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Journal of Medical Internet Research

The leading peer-reviewed journal for health and healthcare in the Internet age.

JMIR's Thomson Reuter Impact Factor of 4.5 for 2015
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  • BACRA. Image source and copyright owned by the authors Irene et al.

    Design and Testing of BACRA, a Web-Based Tool for Middle Managers at Health Care Facilities to Lead the Search for Solutions to Patient Safety Incidents

    Abstract:

    Background: Lack of time, lack of familiarity with root cause analysis, or suspicion that the reporting may result in negative consequences hinder involvement in the analysis of safety incidents and the search for preventive actions that can improve patient safety. Objective: The aim was develop a tool that enables hospitals and primary care professionals to immediately analyze the causes of incidents and to propose and implement measures intended to prevent their recurrence. Methods: The design of the Web-based tool (BACRA) considered research on the barriers for reporting, review of incident analysis tools, and the experience of eight managers from the field of patient safety. BACRA’s design was improved in successive versions (BACRA v1.1 and BACRA v1.2) based on feedback from 86 middle managers. BACRA v1.1 was used by 13 frontline professionals to analyze incidents of safety; 59 professionals used BACRA v1.2 and assessed the respective usefulness and ease of use of both versions. Results: BACRA contains seven tabs that guide the user through the process of analyzing a safety incident and proposing preventive actions for similar future incidents. BACRA does not identify the person completing each analysis since the password introduced to hide said analysis only is linked to the information concerning the incident and not to any personal data. The tool was used by 72 professionals from hospitals and primary care centers. BACRA v1.2 was assessed more favorably than BACRA v1.1, both in terms of its usefulness (z=2.2, P=.03) and its ease of use (z=3.0, P=.003). Conclusions: BACRA helps to analyze incidents of safety and to propose preventive actions. BACRA guarantees anonymity of the analysis and reduces the reluctance of professionals to carry out this task. BACRA is useful and easy to use.

  • A medical officer explains an x-ray to the patient. Source: https://commons.wikimedia.org/wiki/File:Doctor_explains_x-ray_to_patient.jpg. Copyright: Rhoda Baer. License: Public Domain.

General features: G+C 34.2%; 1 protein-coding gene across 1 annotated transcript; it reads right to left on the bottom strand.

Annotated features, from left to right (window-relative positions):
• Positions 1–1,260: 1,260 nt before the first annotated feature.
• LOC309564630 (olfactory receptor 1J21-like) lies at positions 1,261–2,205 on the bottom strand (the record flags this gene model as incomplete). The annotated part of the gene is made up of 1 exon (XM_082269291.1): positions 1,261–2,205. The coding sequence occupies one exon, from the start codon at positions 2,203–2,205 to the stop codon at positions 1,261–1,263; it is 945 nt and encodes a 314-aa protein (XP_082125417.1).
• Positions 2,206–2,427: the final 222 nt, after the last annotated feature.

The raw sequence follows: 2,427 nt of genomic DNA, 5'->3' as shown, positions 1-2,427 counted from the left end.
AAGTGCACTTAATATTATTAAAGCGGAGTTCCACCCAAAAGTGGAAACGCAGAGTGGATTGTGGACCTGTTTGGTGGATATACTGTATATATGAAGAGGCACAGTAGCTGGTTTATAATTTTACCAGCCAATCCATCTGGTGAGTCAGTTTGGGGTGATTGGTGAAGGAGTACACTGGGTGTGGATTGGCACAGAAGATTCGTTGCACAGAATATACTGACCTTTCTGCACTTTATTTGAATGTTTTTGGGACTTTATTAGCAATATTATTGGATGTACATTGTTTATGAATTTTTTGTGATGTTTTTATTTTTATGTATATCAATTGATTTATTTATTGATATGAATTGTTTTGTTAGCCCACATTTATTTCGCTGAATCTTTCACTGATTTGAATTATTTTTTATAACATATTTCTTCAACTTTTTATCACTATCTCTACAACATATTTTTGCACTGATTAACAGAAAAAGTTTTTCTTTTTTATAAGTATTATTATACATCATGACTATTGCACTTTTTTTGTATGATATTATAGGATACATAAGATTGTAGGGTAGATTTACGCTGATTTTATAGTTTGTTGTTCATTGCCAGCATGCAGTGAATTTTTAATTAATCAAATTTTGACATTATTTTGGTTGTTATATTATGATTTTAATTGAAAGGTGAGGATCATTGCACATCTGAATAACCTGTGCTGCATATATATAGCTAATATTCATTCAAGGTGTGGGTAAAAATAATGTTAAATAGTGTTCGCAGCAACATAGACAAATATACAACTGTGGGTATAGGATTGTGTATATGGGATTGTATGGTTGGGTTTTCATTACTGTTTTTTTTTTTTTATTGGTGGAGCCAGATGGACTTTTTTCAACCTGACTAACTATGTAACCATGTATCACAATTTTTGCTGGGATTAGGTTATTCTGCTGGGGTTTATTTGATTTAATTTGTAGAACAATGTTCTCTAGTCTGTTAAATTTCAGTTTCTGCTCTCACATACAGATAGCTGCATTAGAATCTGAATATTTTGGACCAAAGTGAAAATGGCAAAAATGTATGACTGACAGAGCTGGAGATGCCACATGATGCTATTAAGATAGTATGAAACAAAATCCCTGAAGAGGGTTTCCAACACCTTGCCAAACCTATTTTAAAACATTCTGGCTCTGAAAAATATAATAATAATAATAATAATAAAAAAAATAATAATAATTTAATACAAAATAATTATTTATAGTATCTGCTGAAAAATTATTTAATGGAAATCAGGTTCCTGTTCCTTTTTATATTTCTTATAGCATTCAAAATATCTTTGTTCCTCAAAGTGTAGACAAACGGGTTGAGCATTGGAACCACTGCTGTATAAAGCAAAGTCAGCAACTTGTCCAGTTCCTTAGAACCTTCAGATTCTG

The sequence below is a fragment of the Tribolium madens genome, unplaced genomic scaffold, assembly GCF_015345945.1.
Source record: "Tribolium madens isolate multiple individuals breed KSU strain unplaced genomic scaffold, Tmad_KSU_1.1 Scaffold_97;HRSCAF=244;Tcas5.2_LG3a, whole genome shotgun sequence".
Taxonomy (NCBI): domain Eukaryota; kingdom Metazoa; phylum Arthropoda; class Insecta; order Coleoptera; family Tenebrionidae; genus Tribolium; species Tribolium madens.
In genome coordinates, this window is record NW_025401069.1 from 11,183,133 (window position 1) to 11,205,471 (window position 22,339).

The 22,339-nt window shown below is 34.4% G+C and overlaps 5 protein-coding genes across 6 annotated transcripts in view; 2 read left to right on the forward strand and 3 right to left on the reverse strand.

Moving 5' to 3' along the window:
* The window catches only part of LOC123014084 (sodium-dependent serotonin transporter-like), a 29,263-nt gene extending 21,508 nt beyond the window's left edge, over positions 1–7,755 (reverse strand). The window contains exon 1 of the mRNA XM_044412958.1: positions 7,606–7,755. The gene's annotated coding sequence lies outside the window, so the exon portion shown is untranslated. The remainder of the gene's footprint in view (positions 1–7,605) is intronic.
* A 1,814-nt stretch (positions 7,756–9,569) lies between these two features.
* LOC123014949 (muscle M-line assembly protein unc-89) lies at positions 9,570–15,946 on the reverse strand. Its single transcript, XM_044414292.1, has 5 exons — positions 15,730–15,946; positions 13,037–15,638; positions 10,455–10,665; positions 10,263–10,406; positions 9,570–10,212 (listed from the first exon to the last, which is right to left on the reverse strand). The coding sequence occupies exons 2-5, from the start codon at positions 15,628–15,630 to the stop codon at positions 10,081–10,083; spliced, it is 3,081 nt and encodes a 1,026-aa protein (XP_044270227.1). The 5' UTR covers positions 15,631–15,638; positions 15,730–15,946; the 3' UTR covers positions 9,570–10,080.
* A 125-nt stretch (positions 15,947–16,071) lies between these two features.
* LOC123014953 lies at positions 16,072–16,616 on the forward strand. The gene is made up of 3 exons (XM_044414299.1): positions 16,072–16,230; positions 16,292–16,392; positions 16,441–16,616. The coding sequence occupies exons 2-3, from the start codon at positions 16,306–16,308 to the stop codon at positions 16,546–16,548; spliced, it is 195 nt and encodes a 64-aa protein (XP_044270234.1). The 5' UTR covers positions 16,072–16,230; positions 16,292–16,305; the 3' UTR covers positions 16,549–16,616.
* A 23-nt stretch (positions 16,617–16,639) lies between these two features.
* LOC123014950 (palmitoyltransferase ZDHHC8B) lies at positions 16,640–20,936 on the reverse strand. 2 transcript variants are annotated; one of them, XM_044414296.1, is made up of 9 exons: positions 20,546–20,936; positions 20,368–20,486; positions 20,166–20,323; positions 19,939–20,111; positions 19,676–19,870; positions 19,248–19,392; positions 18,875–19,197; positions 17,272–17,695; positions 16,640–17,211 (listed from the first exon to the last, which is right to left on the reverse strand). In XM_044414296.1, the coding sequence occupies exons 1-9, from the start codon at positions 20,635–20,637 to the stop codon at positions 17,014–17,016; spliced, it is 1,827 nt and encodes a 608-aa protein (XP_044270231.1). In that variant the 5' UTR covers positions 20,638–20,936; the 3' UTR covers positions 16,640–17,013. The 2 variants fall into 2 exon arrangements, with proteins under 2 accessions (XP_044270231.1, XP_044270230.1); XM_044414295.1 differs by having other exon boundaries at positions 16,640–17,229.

Using Foreign Virtual Patients With Medical Students in Germany: Are Cultural Differences Evident and Do They Impede Learning?

    Abstract:

    Background: Learning with virtual patients (VPs) is considered useful in medical education for fostering clinical reasoning. As the authoring of VPs is highly demanding, an international exchange of cases might be desirable. However, cultural differences in foreign VPs might hamper learning success. Objective: We investigated the need for support for using VPs from the United States at a German university, with respect to language and cultural differences. Our goal was to better understand potential implementation barriers of a intercultural VP exchange. Methods: Two VPs were presented to 30 German medical students featuring a cultural background different from German standards with respect to diagnostic and therapeutic procedures, ethical aspects, role models, and language (as identified by a cultural adaptation framework). Participants were assigned to two groups: 14 students were advised to complete the cases without further instructions (basic group), and 16 students received written explanatory supplemental information specifically with regard to cultural differences (supplement group). Using a 6-point scale (6=strongly agree), we analyzed the results of an integrated assessment of learning success as well as an evaluation of cases by the students on usefulness for learning and potential issues regarding the language and cultural background. Results: The German students found it motivating to work with cases written in English (6-point scale, 4.5 points). The clinical relevance of the VPs was clearly recognized (6 points), and the foreign language was considered a minor problem in this context (3 points). The results of the integrated learning assessment were similar in both groups (basic 53% [SD 4] vs supplement 52% [SD 4] correct answers, P=.32). However, students using the supplemental material more readily realized culturally different diagnostic and therapeutic strategies (basic 4 vs supplement 5 points, P=.39) and were less affirmative when asked about the transferability of cases to a German context (basic 5 vs supplement 3 points, P=.048). Conclusions: German students found English VPs to be highly clinically relevant, and they rated language problems much lower than they rated motivation to work on cases in English. This should encourage the intercultural exchange of VPs. The provision of supplemental explanatory material facilitates the recognition of cultural differences and might help prevent unexpected learning effects.